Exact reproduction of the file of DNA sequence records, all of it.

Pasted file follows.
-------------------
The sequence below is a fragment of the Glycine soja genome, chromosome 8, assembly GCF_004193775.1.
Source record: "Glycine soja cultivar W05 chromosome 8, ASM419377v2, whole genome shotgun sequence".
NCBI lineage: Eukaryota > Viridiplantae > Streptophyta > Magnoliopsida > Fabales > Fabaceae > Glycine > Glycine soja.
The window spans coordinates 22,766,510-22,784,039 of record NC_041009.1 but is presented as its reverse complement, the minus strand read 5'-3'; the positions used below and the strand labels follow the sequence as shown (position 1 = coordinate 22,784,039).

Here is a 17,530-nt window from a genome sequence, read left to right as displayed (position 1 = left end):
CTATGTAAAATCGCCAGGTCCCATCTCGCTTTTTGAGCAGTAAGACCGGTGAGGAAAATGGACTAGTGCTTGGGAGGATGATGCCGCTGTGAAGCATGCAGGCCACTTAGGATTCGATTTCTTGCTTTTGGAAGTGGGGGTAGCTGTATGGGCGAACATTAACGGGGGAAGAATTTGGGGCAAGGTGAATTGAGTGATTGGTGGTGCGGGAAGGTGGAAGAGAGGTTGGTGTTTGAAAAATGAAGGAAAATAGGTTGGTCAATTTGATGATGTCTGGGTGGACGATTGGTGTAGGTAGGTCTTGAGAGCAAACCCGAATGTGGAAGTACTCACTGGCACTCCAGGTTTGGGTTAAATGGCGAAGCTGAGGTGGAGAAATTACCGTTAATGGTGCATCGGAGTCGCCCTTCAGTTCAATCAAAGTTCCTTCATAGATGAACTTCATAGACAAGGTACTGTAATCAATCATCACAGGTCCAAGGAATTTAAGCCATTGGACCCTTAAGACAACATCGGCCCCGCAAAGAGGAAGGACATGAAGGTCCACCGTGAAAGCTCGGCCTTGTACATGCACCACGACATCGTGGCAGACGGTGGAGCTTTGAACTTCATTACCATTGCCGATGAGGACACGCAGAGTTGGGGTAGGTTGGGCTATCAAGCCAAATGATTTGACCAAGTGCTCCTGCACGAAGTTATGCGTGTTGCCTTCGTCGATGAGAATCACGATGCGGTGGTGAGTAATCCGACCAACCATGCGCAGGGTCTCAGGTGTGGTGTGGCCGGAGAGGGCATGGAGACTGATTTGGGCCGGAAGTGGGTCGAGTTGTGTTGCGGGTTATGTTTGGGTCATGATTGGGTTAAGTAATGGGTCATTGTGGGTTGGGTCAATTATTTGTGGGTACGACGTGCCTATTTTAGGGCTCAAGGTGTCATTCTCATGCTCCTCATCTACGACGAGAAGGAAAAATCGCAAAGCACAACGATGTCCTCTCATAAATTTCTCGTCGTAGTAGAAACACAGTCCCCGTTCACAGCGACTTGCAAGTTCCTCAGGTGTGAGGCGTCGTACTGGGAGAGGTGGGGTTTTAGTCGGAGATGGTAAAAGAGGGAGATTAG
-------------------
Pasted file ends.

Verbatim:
The sequence below is a fragment of the Glycine soja genome, chromosome 8, assembly GCF_004193775.1.
Source record: "Glycine soja cultivar W05 chromosome 8, ASM419377v2, whole genome shotgun sequence".
NCBI lineage: Eukaryota > Viridiplantae > Streptophyta > Magnoliopsida > Fabales > Fabaceae > Glycine > Glycine soja.
The window spans coordinates 22,766,510-22,784,039 of record NC_041009.1 but is presented as its reverse complement, the minus strand read 5'-3'; the positions used below and the strand labels follow the sequence as shown (position 1 = coordinate 22,784,039).

Here is a 17,530-nt window from a genome sequence, read left to right as displayed (position 1 = left end):
CTATGTAAAATCGCCAGGTCCCATCTCGCTTTTTGAGCAGTAAGACCGGTGAGGAAAATGGACTAGTGCTTGGGAGGATGATGCCGCTGTGAAGCATGCAGGCCACTTAGGATTCGATTTCTTGCTTTTGGAAGTGGGGGTAGCTGTATGGGCGAACATTAACGGGGGAAGAATTTGGGGCAAGGTGAATTGAGTGATTGGTGGTGCGGGAAGGTGGAAGAGAGGTTGGTGTTTGAAAAATGAAGGAAAATAGGTTGGTCAATTTGATGATGTCTGGGTGGACGATTGGTGTAGGTAGGTCTTGAGAGCAAACCCGAATGTGGAAGTACTCACTGGCACTCCAGGTTTGGGTTAAATGGCGAAGCTGAGGTGGAGAAATTACCGTTAATGGTGCATCGGAGTCGCCCTTCAGTTCAATCAAAGTTCCTTCATAGATGAACTTCATAGACAAGGTACTGTAATCAATCATCACAGGTCCAAGGAATTTAAGCCATTGGACCCTTAAGACAACATCGGCCCCGCAAAGAGGAAGGACATGAAGGTCCACCGTGAAAGCTCGGCCTTGTACATGCACCACGACATCGTGGCAGACGGTGGAGCTTTGAACTTCATTACCATTGCCGATGAGGACACGCAGAGTTGGGGTAGGTTGGGCTATCAAGCCAAATGATTTGACCAAGTGCTCCTGCACGAAGTTATGCGTGTTGCCTTCGTCGATGAGAATCACGATGCGGTGGTGAGTAATCCGACCAACCATGCGCAGGGTCTCAGGTGTGGTGTGGCCGGAGAGGGCATGGAGACTGATTTGGGCCGGAAGTGGGTCGAGTTGTGTTGCGGGTTATGTTTGGGTCATGATTGGGTTAAGTAATGGGTCATTGTGGGTTGGGTCAATTATTTGTGGGTACGACGTGCCTATTTTAGGGCTCAAGGTGTCATTCTCATGCTCCTCATCTACGACGAGAAGGAAAAATCGCAAAGCACAACGATGTCCTCTCATAAATTTCTCGTCGTAGTAGAAACACAGTCCCCGTTCACAGCGACTTGCAAGTTCCTCAGGTGTGAGGCGTCGTACTGGGAGAGGTGGGGTTTTAGTCGGAGATGGTAAAAGAGGGAGATTAG